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Few clients of lawyer who misrepresented himself want cases reviewed

Dennis M. McGrath represented hundreds of clients who could not afford to hire an attorney during the 13 years he worked for an assigned counsel program in Erie County.

But after learning that McGrath was not allowed to practice law in New York, only a small percentage of those clients want their cases reviewed, according to McGrath’s attorney, Mark R. Uba.

Uba said he understands that the assigned counsel program sent letters to between 300 and 400 individuals who McGrath represented from 2001 through 2013.

“Of that number, only 15 advised the program that they would like their cases reviewed,” the attorney said.

The program has retained attorney Michael Marion to consult with those individuals and review their cases, Uba said.

“Although Mr. Marion has not yet consulted with all those individuals, it appears so far that hardly anyone will wish to undo the favorable result obtained,” he said.

McGrath mainly handled cases for indigent clients in town and village courts in Erie County and a much smaller number of cases in Buffalo City Court, Uba said.

From Jan. 1, 2001, through December 2013, prosecutors said, McGrath was paid nearly $165,000 to represent indigent clients for the Erie County Bar Association Aid to Indigent Prisoners’ Society, even though he was not authorized to practice law in New York’s court system.

McGrath has a law degree from the University of Toledo and is admitted to practice law in Ohio as well as in federal courts in Ohio, Kentucky and Western New York.

“He handled no felony indictments,” Uba said of McGrath, and he was not involved in cases in Erie County Court or State Supreme Court.

McGrath, 57, of Hamburg, pleaded guilty in Erie County Court last week to unauthorized practice of law and second-degree grand larceny. He could face up to 15 years in prison when Judge Kenneth F. Case sentences him March 27.

District Attorney Frank A. Sedita III said McGrath told the assigned counsel program that he was in the process of being admitted to practice law in New York, “but nobody asked for proof.”

The shortcoming came to light when one of McGrath’s clients complained about his conduct in a case and filed a grievance against him with the Erie County Bar Association’s attorney disciplinary committee earlier this year, Sedita said.

The committee checked the roll of attorneys authorized to practice in New York and found that McGrath was not on the list, the district attorney said.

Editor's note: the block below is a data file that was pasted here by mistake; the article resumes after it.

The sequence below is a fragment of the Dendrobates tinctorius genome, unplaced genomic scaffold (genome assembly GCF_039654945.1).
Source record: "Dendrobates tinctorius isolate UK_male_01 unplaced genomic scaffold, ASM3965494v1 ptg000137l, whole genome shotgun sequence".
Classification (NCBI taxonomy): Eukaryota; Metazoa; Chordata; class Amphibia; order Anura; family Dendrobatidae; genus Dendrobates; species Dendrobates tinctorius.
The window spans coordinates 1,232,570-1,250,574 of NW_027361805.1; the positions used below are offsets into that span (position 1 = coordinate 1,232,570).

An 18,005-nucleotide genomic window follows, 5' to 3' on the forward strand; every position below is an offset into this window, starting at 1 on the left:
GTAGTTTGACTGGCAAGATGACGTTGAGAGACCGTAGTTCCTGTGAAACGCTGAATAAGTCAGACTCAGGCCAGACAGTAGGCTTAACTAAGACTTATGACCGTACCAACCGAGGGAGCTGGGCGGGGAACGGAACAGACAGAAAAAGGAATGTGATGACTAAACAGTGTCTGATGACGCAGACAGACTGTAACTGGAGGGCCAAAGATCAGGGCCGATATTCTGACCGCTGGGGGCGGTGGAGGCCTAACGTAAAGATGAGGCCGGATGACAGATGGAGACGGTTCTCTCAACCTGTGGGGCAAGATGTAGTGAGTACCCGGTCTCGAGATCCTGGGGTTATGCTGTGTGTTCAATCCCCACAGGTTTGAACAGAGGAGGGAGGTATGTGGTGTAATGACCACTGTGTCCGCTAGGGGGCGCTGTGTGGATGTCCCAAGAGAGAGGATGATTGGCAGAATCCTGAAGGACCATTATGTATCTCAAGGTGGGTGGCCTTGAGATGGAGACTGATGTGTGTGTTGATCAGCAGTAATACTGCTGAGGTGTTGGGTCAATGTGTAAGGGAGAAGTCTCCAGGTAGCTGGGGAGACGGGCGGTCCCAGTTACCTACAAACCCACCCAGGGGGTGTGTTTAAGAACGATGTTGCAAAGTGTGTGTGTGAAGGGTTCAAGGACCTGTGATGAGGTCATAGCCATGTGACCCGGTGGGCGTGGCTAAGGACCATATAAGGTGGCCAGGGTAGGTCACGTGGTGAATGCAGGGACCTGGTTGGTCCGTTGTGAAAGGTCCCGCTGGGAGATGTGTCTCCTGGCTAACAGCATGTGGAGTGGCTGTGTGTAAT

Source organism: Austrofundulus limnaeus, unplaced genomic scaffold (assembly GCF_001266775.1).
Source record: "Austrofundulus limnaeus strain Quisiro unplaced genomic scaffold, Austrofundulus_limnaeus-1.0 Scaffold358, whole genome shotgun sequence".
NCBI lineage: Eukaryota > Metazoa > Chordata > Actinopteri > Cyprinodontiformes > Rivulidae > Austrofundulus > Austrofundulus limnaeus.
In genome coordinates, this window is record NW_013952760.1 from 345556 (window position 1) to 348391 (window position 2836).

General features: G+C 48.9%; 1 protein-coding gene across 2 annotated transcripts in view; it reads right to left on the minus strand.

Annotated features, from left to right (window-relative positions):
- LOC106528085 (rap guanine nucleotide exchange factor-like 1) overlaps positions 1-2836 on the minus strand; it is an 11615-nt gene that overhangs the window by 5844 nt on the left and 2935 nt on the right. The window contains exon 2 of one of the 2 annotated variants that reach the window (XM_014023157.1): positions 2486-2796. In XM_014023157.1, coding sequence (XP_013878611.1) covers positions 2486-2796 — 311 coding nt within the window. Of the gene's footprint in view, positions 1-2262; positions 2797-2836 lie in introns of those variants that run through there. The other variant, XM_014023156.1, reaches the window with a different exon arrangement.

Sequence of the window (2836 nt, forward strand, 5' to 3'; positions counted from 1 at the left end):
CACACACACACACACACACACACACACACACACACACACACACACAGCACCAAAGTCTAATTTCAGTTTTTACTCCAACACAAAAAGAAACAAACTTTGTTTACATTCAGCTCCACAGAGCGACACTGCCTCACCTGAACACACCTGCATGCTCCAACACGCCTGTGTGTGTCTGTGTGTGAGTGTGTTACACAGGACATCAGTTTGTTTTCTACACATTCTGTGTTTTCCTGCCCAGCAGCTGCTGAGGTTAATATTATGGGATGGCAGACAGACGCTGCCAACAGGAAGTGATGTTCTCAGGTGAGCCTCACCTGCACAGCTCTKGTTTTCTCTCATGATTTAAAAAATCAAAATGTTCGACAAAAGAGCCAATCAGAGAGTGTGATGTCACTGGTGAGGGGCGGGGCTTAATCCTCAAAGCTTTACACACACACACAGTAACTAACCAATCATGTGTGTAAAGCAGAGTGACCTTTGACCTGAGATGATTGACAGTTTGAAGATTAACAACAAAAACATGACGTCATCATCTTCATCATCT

Asked this week about the letters the assigned counsel program sent to McGrath’s indigent clients offering to review their cases, Sedita said he was not aware of that.

“If and when motions are filed to set aside” the disposition of any of the cases “for the purportedly aggrieved parties, we will respond then,” he said.

“We’re not going to automatically agree to set aside convictions just because the assigned counsel program was not properly supervising one of it purported attorneys,” he added.

Robert D. Lonski, administrator of the assigned counsel program here, said McGrath indicated in a sworn statement on the program’s application form, which attorneys must submit every year, that he was authorized to practice law in New York.

Lonski said that when McGrath started working for the program, Lonski was aware he had worked for a number of area legal service organizations, including the Legal Aid Bureau of Buffalo’s public defender program. He said his agency has tightened up its application process and now requires much more documentation from lawyers to indicate that they are authorized to practice in New York.

Lonski confirmed this week that the program has contacted the indigent clients McGrath represented.

“Upon learning that Mr. McGrath had misrepresented himself as being a lawyer licensed to practice in New York, we immediately took steps to protect the interests of the clients on whose cases he had worked through our program,” he said.

“We identified and wrote to each of them in order to advise them of the situation. We also ran several notices in The Buffalo News. An experienced attorney was assigned to each former client who contacted us to discuss with them their rights and options.”

He added that the review of those cases is continuing. “Because communications between an attorney and client are privileged, neither we nor the reviewing attorney is able to comment on the status of the review at this time,” he said.

Lonski also said he expects that any costs associated with “remedial activities” in those cases “will be covered by monies recovered from Mr. McGrath.”

“We are continuing to pursue the return of the public funds paid to Mr. McGrath through our program, and regret any trouble caused by his untrue certification that he was licensed in New York,” he said.

Assistant District Attorney Candace K. Vogel said McGrath has signed a confession of judgment to repay the money to the assigned counsel program.

McGrath has been admitted to practice law in Ohio for more than 30 years and is admitted to the federal courts for the Southern District of Ohio, the Eastern District of Kentucky and the Western District of New York, based in Buffalo, as well as the 6th U.S. Circuit Court of Appeals in Cincinnati, according to his attorney.

In addition, Uba said, McGrath was provisionally admitted to practice law in New York for a time to accommodate his employment with Neighborhood Legal Services in Buffalo, under a Jan. 12, 1989, order issued by the Appellate Division of State Supreme Court.

Uba said McGrath served as co-lead counsel, along with counsel for four other legal service organizations, in a federal class action lawsuit against 40 entities, principally government agencies, across Erie County. The suit alleged racial discrimination and bias in Section 8 and public housing and led to a settlement, he said.